Major GOP donor Tom Peed hosts House Speaker Kevin McCarthy in Lincoln at dinner

Nebraskans are among top donors to fund millions of outside spending in competitive races
House Speaker Kevin McCarthy, of Calif., Thursday, May 25, 2023, speaks to reporters about the...
House Speaker Kevin McCarthy, of Calif., Thursday, May 25, 2023, speaks to reporters about the debt limit negotiations, on Capitol Hill in Washington.(AP Photo/Jacquelyn Martin)
Published: Jul. 13, 2023 at 5:50 PM CDT|Updated: 10 hours ago
Email This Link
Share on Pinterest
Share on LinkedIn

LINCOLN, Neb. (Nebraska Examiner) - U.S. House Speaker Kevin McCarthy made a trip this week to Nebraska for steak, not Bacon or a Flood.

McCarthy dined Monday with Nebraska conservative donor Tom Peed, who owns Sandhills Global, at the Casa Bovina steakhouse, which Peed’s son Shane owns in northeast Lincoln. A handful of protesters showed up.

Though McCarthy’s political and committee staff wouldn’t share his reason for coming, several political observers with GOP connections said the California Republican was in town raising money for the Congressional Leadership Fund, which he leads.

Federal fundraising records show the Peed family has given more than $10 million to the fund over the past two election cycles, in 2020 and 2022. Sandhills gave the fund another $6.5 million over the same span. The 2022 data showed both Tom Peed and his wife, Rhonda, among the group’s top 20 national donors.

How the fund plays in races

The fund raises money outside of GOP House candidates’ campaigns and spends it independently on House races. The fund has spent hundreds of thousands of dollars in the Omaha area’s 2nd Congressional District, Nebraska’s most competitive.

U.S. Rep. Don Bacon, R-Neb., a McCarthy ally running for a fifth term in 2024, has benefited from Congressional Leadership Fund spending on ads — some supporting Bacon and others against his opponents.

One example: The Congressional Leadership Fund spent $2.85 million on Bacon’s 2022 race, the most spent by any outside group in NE-02, according to, a nonprofit that monitors campaign spending. Much of that was spent on TV ads and mailers for Bacon and against State Sen. Tony Vargas of Omaha, Bacon’s Democratic opponent. Vargas recently announced he will run for the seat again in 2024.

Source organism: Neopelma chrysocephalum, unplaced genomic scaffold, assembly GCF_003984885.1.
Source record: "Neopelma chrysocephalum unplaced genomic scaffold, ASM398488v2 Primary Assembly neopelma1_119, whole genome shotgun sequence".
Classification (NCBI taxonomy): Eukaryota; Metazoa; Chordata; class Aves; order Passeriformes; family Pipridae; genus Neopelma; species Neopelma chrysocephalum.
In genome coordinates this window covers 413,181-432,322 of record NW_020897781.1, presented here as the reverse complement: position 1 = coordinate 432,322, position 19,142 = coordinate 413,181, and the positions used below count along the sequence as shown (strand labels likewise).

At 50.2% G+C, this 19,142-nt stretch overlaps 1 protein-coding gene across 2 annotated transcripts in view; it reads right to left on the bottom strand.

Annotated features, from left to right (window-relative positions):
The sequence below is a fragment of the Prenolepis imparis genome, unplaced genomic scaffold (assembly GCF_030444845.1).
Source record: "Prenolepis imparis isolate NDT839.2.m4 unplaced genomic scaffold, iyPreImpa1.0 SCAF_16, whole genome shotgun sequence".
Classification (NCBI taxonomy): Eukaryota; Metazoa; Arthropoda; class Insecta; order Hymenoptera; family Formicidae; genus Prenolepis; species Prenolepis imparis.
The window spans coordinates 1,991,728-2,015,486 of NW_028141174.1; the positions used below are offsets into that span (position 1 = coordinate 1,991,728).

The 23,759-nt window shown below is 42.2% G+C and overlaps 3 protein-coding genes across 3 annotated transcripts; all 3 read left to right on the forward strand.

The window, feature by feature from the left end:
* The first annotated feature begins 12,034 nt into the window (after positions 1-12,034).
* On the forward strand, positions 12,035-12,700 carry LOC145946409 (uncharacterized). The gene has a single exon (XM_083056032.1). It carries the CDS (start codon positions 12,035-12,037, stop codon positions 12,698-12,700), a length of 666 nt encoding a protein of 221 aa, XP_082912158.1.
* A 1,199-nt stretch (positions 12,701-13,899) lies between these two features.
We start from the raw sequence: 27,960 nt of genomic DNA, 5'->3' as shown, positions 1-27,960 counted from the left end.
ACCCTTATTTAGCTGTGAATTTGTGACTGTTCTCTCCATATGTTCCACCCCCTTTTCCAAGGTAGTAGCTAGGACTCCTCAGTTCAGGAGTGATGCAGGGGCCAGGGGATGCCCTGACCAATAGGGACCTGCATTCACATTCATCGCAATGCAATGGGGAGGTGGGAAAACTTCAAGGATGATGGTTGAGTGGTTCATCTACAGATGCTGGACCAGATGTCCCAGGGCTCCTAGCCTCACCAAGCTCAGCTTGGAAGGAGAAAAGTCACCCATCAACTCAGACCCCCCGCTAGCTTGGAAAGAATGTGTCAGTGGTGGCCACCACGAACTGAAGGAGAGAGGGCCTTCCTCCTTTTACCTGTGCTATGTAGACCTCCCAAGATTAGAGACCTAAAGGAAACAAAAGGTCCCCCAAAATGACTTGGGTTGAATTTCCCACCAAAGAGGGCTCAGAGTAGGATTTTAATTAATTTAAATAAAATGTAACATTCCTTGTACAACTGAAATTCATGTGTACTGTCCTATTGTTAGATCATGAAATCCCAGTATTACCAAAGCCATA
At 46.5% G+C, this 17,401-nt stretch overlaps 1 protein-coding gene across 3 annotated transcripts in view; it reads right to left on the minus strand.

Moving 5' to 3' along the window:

Under federal campaign finance law, Bacon’s campaign cannot legally coordinate or control what messages the fund chooses to highlight. The involvement of local and national GOP consultants standardizes a lot of the messaging.

It’s why so many outside advertisements in competitive congressional districts seem to use similar messaging. Outside groups often run more negative advertisements than positive. In 2022, for example, the fund spent more running ads against Vargas than supporting Bacon.

Big givers to GOP causes

The Peeds have emerged in recent years as a financial force in Nebraska politics, joining the rarified air of Nebraska’s first family of conservative political giving, that of U.S. Sen. Pete Ricketts, R-Neb., and his parents, Joe and Marlene Ricketts.

The Peeds helped make the 2023 Lincoln mayor’s race the city’s most expensive, plowing about $2 million into State Sen. Suzanne Geist’s second-place finish to Nebraska’s most prominent Democratic officeholder, Mayor Leirion Gaylor Baird.

They have donated over the years to help Lincoln-area House candidates. Tom and Rhonda gave to Rep. Jeff Fortenberry, who served nine terms before resigning in 2022 after being convicted of three fundraising-related felonies. Their son has given to Rep. Mike Flood, R-Neb., who was elected last year to replace Fortenberry.

Tom Peed did not immediately return calls seeking comment about McCarthy’s visit. The Congressional Leadership Fund also declined to comment. Flood and Bacon were in Washington, D.C., this week and did not attend the dinner, staffers said.

McCarthy has come to Nebraska separately to raise funds for all three of Nebraska’s House members: Bacon, Flood and Rep. Adrian Smith, a Republican who represents the state’s sprawling, largely rural 3rd Congressional District.

Nebraska Examiner is part of States Newsroom, a network of news bureaus supported by grants and a coalition of donors as a 501c(3) public charity. Nebraska Examiner maintains editorial independence. Contact Editor Cate Folsom for questions: Follow Nebraska Examiner on Facebook and Twitter.